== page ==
Social issues and helping the vulnerable



I was raised in a humble family who instilled core values of hard work, determination, tenacity and fairness in me. They have always ensured that I have remained grounded and that I never forget where I come from. 

Studying at Westside Comprehensive School from the ages of 12 to 18, I proudly represented Gibraltar in basketball competitions at an Under 18 level. Playing team sports at both school and University emphasised the importance of team work in success. After completing my law degree at the University of Leeds in 2008, I trained to become a Barrister at the University of the West of England, Bristol, in 2009. Following a short stint working at the Exams Department of the University of Leeds, I returned to Gibraltar in 2010 and have been a practising lawyer ever since. In my spare time I have enjoyed undertaking various treks to raise money and social awareness for charitable causes.

Social issues and contributing to our society by helping those the vulnerable have always been the reasons why I chose to become a lawyer. Having practised as a litigator, I have found myself in the unique position of gaining first hand insight and experience into social injustices; the impact of drugs; crime; shortcomings in the welfare system; the effects on children of separation, divorce and parental alienation; issues in the workplace; immigration; and violations of human rights.

Following the birth of my now two-year-old daughter, and against the backdrop of my experiences as a lawyer, I feel there are social issues that need to be addressed to change our future and that of our children. As a concerned citizen and mother, I feel a responsibility to contribute and give back to our community. These are the main reasons why I chose to run for election.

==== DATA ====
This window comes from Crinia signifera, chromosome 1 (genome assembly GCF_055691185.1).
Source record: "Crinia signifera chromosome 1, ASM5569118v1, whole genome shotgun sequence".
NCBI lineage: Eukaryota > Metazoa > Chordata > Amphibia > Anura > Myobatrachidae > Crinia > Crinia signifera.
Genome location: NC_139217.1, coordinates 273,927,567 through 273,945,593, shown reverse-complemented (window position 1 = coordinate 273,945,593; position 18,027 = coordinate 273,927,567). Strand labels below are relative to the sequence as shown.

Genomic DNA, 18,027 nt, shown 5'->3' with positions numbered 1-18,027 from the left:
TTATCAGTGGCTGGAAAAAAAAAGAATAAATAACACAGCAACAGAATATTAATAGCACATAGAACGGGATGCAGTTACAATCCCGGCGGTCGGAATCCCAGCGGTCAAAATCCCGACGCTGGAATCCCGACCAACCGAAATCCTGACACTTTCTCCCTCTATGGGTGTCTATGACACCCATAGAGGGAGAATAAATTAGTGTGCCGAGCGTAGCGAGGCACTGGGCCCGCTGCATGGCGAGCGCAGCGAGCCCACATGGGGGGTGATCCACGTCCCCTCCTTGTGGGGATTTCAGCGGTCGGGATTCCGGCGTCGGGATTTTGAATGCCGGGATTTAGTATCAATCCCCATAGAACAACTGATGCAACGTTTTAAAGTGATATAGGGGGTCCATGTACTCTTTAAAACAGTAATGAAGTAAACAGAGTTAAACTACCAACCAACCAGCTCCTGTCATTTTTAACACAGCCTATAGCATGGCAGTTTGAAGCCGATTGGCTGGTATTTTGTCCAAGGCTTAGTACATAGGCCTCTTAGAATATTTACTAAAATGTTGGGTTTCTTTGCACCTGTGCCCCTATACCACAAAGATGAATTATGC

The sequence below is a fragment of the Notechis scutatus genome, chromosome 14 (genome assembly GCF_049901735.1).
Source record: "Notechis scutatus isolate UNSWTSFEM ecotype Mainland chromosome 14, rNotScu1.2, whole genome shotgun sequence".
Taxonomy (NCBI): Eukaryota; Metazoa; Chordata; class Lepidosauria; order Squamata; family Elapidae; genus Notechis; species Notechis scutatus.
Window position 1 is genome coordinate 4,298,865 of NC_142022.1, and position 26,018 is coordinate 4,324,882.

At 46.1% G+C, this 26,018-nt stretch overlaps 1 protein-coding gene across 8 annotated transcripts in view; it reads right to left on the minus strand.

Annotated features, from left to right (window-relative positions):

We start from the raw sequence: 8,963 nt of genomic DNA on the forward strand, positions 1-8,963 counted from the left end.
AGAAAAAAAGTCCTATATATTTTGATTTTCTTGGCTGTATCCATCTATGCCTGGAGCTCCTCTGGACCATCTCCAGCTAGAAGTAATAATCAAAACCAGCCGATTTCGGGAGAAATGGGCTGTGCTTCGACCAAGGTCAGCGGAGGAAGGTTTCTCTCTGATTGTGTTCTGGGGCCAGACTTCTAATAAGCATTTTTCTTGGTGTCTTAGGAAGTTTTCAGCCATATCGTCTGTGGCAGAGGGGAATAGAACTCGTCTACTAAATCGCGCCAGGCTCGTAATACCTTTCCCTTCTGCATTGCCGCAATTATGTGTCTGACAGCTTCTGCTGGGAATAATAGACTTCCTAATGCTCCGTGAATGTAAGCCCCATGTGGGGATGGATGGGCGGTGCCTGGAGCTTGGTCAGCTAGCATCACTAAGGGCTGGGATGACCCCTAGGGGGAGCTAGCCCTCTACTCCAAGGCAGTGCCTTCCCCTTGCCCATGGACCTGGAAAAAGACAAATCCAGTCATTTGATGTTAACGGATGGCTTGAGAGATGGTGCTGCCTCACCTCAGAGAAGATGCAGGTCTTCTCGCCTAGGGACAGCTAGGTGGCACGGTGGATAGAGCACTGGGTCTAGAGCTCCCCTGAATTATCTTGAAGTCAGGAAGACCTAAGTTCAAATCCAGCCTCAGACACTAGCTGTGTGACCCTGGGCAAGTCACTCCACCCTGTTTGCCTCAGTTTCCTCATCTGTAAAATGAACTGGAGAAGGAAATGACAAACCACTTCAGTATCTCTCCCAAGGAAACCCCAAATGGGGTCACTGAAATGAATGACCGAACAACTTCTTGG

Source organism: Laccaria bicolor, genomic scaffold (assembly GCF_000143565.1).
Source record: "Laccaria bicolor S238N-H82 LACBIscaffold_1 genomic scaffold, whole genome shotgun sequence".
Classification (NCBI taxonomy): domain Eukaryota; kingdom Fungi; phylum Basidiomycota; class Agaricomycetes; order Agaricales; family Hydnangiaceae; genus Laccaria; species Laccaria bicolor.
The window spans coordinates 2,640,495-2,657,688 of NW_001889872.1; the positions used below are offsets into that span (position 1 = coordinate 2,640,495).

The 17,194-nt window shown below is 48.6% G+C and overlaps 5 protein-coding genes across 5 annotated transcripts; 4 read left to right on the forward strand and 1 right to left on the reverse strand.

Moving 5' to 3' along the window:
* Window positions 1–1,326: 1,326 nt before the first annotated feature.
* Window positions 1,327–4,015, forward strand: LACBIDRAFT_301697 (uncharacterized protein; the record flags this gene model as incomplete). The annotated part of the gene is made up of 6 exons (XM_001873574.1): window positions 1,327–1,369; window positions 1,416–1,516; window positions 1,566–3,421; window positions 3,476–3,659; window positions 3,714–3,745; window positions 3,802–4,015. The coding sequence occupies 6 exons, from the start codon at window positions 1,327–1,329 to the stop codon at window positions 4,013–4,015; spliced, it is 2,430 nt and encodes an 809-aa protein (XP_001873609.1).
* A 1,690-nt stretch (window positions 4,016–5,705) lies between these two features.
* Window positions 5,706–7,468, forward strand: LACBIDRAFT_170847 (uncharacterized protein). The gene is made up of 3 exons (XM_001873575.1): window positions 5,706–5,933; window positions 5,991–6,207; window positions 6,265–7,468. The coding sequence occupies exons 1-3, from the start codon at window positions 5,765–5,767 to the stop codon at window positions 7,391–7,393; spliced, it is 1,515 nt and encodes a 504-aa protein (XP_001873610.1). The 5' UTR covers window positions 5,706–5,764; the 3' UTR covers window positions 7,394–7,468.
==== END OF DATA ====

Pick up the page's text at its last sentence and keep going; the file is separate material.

At the heart of every community is the family. Families come in all shapes and sizes and we need to support them all, not just the privileged few. We cannot do this with a public administration and civil service with inadequate resources and that is inefficient and antiquated.

The GSD aims to ensure that civil servants are motivated and supported in their tasks and to make sure that professional management is allowed to independently run services in the best interests of users.

Nepotism, unfairness and opaqueness have no room in a democratic society such as ours. The current government have been tried, tested and have failed in preserving those pillars of a modern democracy.

Democracy means having the freedom and the ability to choose the direction of your future. It is a privilege to have that choice in a world where many are denied the opportunity. In uncertain times like these, honesty, integrity and fairness must prevail. Exercise your right for the change that you deserve and vote GSD on 17th October to ensure a future that benefits our community as a whole.